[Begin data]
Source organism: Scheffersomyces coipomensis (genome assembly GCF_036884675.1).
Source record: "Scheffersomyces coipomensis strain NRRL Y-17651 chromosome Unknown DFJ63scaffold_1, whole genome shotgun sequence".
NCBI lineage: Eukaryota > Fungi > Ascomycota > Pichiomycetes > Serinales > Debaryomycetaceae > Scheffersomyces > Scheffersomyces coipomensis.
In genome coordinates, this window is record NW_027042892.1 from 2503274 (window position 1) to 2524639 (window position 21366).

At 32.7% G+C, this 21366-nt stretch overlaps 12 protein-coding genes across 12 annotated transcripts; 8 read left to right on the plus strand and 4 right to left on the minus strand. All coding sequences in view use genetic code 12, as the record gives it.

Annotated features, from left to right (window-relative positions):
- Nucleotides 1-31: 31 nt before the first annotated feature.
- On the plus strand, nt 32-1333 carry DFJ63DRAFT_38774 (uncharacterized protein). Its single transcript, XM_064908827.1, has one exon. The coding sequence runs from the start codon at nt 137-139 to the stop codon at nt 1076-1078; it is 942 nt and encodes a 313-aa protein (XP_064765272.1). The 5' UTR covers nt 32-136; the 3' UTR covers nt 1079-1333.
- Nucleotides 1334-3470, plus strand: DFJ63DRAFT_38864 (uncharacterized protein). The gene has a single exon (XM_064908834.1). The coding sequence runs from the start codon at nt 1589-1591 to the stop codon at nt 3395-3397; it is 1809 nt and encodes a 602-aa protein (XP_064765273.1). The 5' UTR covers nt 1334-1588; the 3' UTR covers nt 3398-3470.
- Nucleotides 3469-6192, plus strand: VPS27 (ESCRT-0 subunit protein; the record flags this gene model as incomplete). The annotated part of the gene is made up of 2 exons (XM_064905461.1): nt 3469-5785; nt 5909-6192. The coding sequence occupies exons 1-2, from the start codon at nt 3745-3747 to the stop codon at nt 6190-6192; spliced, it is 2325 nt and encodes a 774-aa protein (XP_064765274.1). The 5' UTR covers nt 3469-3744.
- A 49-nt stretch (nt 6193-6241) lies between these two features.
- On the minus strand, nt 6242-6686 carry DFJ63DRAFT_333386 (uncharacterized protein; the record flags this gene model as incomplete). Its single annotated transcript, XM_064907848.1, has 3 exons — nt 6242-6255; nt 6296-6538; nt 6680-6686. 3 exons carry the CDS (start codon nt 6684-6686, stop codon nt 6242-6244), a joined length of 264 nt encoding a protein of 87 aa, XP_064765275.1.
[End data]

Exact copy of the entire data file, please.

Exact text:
Source organism: Scheffersomyces coipomensis (genome assembly GCF_036884675.1).
Source record: "Scheffersomyces coipomensis strain NRRL Y-17651 chromosome Unknown DFJ63scaffold_1, whole genome shotgun sequence".
NCBI lineage: Eukaryota > Fungi > Ascomycota > Pichiomycetes > Serinales > Debaryomycetaceae > Scheffersomyces > Scheffersomyces coipomensis.
In genome coordinates, this window is record NW_027042892.1 from 2503274 (window position 1) to 2524639 (window position 21366).

At 32.7% G+C, this 21366-nt stretch overlaps 12 protein-coding genes across 12 annotated transcripts; 8 read left to right on the plus strand and 4 right to left on the minus strand. All coding sequences in view use genetic code 12, as the record gives it.

Annotated features, from left to right (window-relative positions):
- Nucleotides 1-31: 31 nt before the first annotated feature.
- On the plus strand, nt 32-1333 carry DFJ63DRAFT_38774 (uncharacterized protein). Its single transcript, XM_064908827.1, has one exon. The coding sequence runs from the start codon at nt 137-139 to the stop codon at nt 1076-1078; it is 942 nt and encodes a 313-aa protein (XP_064765272.1). The 5' UTR covers nt 32-136; the 3' UTR covers nt 1079-1333.
- Nucleotides 1334-3470, plus strand: DFJ63DRAFT_38864 (uncharacterized protein). The gene has a single exon (XM_064908834.1). The coding sequence runs from the start codon at nt 1589-1591 to the stop codon at nt 3395-3397; it is 1809 nt and encodes a 602-aa protein (XP_064765273.1). The 5' UTR covers nt 1334-1588; the 3' UTR covers nt 3398-3470.
- Nucleotides 3469-6192, plus strand: VPS27 (ESCRT-0 subunit protein; the record flags this gene model as incomplete). The annotated part of the gene is made up of 2 exons (XM_064905461.1): nt 3469-5785; nt 5909-6192. The coding sequence occupies exons 1-2, from the start codon at nt 3745-3747 to the stop codon at nt 6190-6192; spliced, it is 2325 nt and encodes a 774-aa protein (XP_064765274.1). The 5' UTR covers nt 3469-3744.
- A 49-nt stretch (nt 6193-6241) lies between these two features.
- On the minus strand, nt 6242-6686 carry DFJ63DRAFT_333386 (uncharacterized protein; the record flags this gene model as incomplete). Its single annotated transcript, XM_064907848.1, has 3 exons — nt 6242-6255; nt 6296-6538; nt 6680-6686. 3 exons carry the CDS (start codon nt 6684-6686, stop codon nt 6242-6244), a joined length of 264 nt encoding a protein of 87 aa, XP_064765275.1.